Dating of medieval swords
Historical background: DATING OF MEDIEVAL SWORDS
How do we find today the dating of medieval swords? There are three main sources to date original medieval swords finds:
Their idea allow us to easy check the dating by description and form of each type. We should notice all actual typologies are modern tools and like all other scientific sources, swords typologies are in constant development. It`s an important clue, mostly for professionals because require extensive knowledge and always leave room for interpretation.
- ORIGINAL MEDIEVAL ARTS
Especially these with known dating of creation and origin, like: effigies, manuscripts, coins, seals, paintings and sculptures. Comparing with existing original swords, finding analogies and similarities is also very usefull.
- LABORATORY TESTS
Laboratory testing of residual organic materials and metallographic tests can give useful informations and help in determining the composition, type of materials used and technological aspects, which can be important guidelines for determining the dating.
Broad knowledge and experience allow, with a high degree of probability, to establish dating at the first inspection of the original sword, in most cases also to determine the origin and quality of the weapon (...and if it is not a modern fake or 19th century stylized object).
All three of the above criteria are used to confirm the expected dating, exclude mistakes and ambiguities and find new typological peculiarities. In this way, our knowledge results from the analysis of sources and all assumptions require confirmation.
We know that many swords have been used for more than one generation, sometimes the whole hilt, grip or scabbard was replaced, and inscriptions added. That is why both the overall picture and every detail are very helpful in order to get to know the history of the object.
We must also notice in how various states the swords are found. Some of them are just remains, piece of rust and such are the most finds. However many of them was stored in houses or castles through decades or even centuries and their condition is very good. That is why the state of preservation is not the final criterion when determining the age.
We must bear in mind that in the same period swords of various types were used, as well as distinguish the style of the region.
Therefore, only a broad knowledge of medieval art, history and weapons allows to determine the dating of the sword, but it will always be a certain time interval, usually 50 years, which in the Middle Ages roughly corresponds to the age of one generation. It makes it easier for us today to determine dating (for example: 'the first half of the 12th century' means years 1100-1150). For some cases we date some swords in a century (for example, simply: '14th century'), when we know the existence of such swords from historical sources in the long term.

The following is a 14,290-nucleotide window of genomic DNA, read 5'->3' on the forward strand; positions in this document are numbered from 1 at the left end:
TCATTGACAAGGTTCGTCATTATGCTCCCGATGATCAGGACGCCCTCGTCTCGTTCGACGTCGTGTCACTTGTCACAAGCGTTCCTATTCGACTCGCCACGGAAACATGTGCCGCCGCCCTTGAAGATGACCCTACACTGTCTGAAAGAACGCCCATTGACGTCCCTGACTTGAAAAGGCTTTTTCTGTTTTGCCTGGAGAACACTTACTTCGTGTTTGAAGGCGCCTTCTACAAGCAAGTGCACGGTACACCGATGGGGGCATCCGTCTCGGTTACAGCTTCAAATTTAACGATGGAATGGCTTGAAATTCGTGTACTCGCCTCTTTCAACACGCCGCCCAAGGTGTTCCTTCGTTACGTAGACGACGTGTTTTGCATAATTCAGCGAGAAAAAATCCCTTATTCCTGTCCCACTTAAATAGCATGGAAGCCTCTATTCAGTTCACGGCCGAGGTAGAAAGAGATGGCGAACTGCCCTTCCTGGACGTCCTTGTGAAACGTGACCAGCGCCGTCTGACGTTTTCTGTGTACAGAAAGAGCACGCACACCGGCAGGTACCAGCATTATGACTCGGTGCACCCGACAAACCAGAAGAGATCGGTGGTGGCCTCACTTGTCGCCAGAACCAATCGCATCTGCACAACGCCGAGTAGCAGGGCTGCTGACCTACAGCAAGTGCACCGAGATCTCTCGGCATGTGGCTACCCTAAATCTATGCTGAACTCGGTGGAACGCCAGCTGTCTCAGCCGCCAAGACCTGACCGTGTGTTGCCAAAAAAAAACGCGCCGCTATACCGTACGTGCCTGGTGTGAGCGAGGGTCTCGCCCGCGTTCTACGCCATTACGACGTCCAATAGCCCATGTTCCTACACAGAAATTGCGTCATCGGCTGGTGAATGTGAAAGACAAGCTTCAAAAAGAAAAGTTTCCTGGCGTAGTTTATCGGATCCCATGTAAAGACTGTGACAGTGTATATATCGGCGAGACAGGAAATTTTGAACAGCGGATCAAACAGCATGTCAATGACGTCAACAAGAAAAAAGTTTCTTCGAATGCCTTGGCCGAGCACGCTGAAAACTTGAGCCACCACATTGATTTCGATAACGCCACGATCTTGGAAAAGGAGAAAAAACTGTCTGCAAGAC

In some cases, we can determine dating with more precision, for example when we know the period of rule of the person for whom the sword was made (for example: sword and scabbard of Fernando de la Cerde 1253–1275, infant and heir to the throne of Castile), or if there are some details on the sword to connect it with some historical events or rulers (inscription or heraldry marks).
We can also associate the dating of a given sword with inscriptions, techniques used to make them, or with crafting marks. However, also in these cases it will be a certain interval, also not less than several dozen years.
We do not have any laboratory tools for metal dating. We can laboratory date organic material such as wood or leather. However, for most swords, these are residual and contaminated materials. However, these are expensive tests and often do not give unambiguous and accurate results. It seems prudent to use wider field of historical sources that are known to us to date. This in turn requires extensive knowledge and a historical context. That is why we are constantly improving the methodology of dating, and the best results are achieved by a multifaceted approach to the subject by the researcher.
It is still the safest and scientifically justified dating to 50 years range for new finds, sometimes even about 100 years. Especially when we realize that some objects were produced in the same form for a long time (sometimes 200-300 years for some simple buckles).
It is so little that it gives the possibility of linking with a given ruler or period of reign. This, in turn, allows for the definition of a broader historical context of the find.
In its present form, however, I would not rely on the most popular typologies for exact dating. It only specifies the scope. Typologies are a tool for professionals who also know a broad historical context to recognize the object correctly and suggests its dating.
Nevertheless, it seems that we can today determine the dating of swords and new finds quite precisely and unquestionably, at least with an error limit of several decades. The constantly updated database of finds and new technologies will probably reduce the error limit for a given find in some time.
I sincerely hope that creating a more accurate tool based on the detailed classification and analysis of the finds can help a lot. This is one of my goals and the subject of my research work for many years.